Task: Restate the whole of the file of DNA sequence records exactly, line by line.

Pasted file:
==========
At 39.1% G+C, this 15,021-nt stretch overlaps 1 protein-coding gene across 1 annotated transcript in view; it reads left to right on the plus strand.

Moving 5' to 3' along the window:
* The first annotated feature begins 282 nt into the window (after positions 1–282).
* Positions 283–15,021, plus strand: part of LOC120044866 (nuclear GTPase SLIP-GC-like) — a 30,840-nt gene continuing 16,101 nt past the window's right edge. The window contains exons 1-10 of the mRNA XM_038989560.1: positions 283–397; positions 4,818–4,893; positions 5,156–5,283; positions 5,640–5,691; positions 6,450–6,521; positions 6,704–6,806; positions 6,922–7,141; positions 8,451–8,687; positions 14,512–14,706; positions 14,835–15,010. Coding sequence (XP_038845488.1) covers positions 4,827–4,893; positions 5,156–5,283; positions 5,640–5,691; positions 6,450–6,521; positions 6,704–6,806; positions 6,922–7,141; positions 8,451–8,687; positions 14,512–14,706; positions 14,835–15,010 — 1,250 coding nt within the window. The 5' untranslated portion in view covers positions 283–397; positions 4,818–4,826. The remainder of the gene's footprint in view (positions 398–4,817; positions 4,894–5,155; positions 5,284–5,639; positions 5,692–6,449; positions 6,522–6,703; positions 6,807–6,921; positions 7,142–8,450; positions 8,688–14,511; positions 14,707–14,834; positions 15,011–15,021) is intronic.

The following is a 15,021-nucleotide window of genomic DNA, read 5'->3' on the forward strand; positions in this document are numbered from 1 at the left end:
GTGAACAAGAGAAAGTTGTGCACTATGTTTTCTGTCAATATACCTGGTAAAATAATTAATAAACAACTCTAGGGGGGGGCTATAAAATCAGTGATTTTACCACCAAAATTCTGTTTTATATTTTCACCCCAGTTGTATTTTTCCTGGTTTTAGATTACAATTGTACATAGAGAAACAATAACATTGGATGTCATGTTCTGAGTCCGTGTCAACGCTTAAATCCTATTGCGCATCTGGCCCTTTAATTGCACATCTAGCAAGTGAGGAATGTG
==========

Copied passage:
At 39.1% G+C, this 15,021-nt stretch overlaps 1 protein-coding gene across 1 annotated transcript in view; it reads left to right on the plus strand.

Moving 5' to 3' along the window:
* The first annotated feature begins 282 nt into the window (after positions 1–282).
* Positions 283–15,021, plus strand: part of LOC120044866 (nuclear GTPase SLIP-GC-like) — a 30,840-nt gene continuing 16,101 nt past the window's right edge. The window contains exons 1-10 of the mRNA XM_038989560.1: positions 283–397; positions 4,818–4,893; positions 5,156–5,283; positions 5,640–5,691; positions 6,450–6,521; positions 6,704–6,806; positions 6,922–7,141; positions 8,451–8,687; positions 14,512–14,706; positions 14,835–15,010. Coding sequence (XP_038845488.1) covers positions 4,827–4,893; positions 5,156–5,283; positions 5,640–5,691; positions 6,450–6,521; positions 6,704–6,806; positions 6,922–7,141; positions 8,451–8,687; positions 14,512–14,706; positions 14,835–15,010 — 1,250 coding nt within the window. The 5' untranslated portion in view covers positions 283–397; positions 4,818–4,826. The remainder of the gene's footprint in view (positions 398–4,817; positions 4,894–5,155; positions 5,284–5,639; positions 5,692–6,449; positions 6,522–6,703; positions 6,807–6,921; positions 7,142–8,450; positions 8,688–14,511; positions 14,707–14,834; positions 15,011–15,021) is intronic.

The following is a 15,021-nucleotide window of genomic DNA, read 5'->3' on the forward strand; positions in this document are numbered from 1 at the left end:
GTGAACAAGAGAAAGTTGTGCACTATGTTTTCTGTCAATATACCTGGTAAAATAATTAATAAACAACTCTAGGGGGGGGCTATAAAATCAGTGATTTTACCACCAAAATTCTGTTTTATATTTTCACCCCAGTTGTATTTTTCCTGGTTTTAGATTACAATTGTACATAGAGAAACAATAACATTGGATGTCATGTTCTGAGTCCGTGTCAACGCTTAAATCCTATTGCGCATCTGGCCCTTTAATTGCACATCTAGCAAGTGAGGAATGTG